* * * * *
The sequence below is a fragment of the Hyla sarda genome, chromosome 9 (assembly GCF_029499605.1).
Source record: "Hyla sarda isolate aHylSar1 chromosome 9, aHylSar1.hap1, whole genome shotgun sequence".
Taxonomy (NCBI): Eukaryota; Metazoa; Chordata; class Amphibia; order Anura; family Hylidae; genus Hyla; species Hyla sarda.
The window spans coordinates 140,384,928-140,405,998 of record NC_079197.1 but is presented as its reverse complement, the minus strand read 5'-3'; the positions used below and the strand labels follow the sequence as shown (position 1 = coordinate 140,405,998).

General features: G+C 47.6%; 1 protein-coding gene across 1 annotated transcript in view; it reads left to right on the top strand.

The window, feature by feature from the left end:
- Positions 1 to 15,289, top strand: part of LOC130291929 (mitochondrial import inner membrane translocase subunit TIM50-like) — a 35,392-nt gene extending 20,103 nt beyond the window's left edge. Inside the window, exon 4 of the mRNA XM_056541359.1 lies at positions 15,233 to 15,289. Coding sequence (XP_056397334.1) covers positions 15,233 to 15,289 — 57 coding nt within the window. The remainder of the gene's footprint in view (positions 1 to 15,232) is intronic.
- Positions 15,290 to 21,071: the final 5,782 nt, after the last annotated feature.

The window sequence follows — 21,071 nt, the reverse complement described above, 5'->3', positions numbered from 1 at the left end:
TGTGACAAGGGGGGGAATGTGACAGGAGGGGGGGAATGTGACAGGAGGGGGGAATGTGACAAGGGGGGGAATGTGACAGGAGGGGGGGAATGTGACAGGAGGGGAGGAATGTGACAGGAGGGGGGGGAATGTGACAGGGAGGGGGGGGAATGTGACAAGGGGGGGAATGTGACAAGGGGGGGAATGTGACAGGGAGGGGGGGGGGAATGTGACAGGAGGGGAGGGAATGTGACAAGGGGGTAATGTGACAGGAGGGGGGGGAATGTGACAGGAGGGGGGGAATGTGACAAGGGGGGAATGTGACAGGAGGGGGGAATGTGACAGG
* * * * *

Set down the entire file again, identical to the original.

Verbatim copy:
The sequence below is a fragment of the Hyla sarda genome, chromosome 9 (assembly GCF_029499605.1).
Source record: "Hyla sarda isolate aHylSar1 chromosome 9, aHylSar1.hap1, whole genome shotgun sequence".
Taxonomy (NCBI): Eukaryota; Metazoa; Chordata; class Amphibia; order Anura; family Hylidae; genus Hyla; species Hyla sarda.
The window spans coordinates 140,384,928-140,405,998 of record NC_079197.1 but is presented as its reverse complement, the minus strand read 5'-3'; the positions used below and the strand labels follow the sequence as shown (position 1 = coordinate 140,405,998).

General features: G+C 47.6%; 1 protein-coding gene across 1 annotated transcript in view; it reads left to right on the top strand.

The window, feature by feature from the left end:
- Positions 1 to 15,289, top strand: part of LOC130291929 (mitochondrial import inner membrane translocase subunit TIM50-like) — a 35,392-nt gene extending 20,103 nt beyond the window's left edge. Inside the window, exon 4 of the mRNA XM_056541359.1 lies at positions 15,233 to 15,289. Coding sequence (XP_056397334.1) covers positions 15,233 to 15,289 — 57 coding nt within the window. The remainder of the gene's footprint in view (positions 1 to 15,232) is intronic.
- Positions 15,290 to 21,071: the final 5,782 nt, after the last annotated feature.

The window sequence follows — 21,071 nt, the reverse complement described above, 5'->3', positions numbered from 1 at the left end:
TGTGACAAGGGGGGGAATGTGACAGGAGGGGGGGAATGTGACAGGAGGGGGGAATGTGACAAGGGGGGGAATGTGACAGGAGGGGGGGAATGTGACAGGAGGGGAGGAATGTGACAGGAGGGGGGGGAATGTGACAGGGAGGGGGGGGAATGTGACAAGGGGGGGAATGTGACAAGGGGGGGAATGTGACAGGGAGGGGGGGGGGAATGTGACAGGAGGGGAGGGAATGTGACAAGGGGGTAATGTGACAGGAGGGGGGGGAATGTGACAGGAGGGGGGGAATGTGACAAGGGGGGAATGTGACAGGAGGGGGGAATGTGACAGG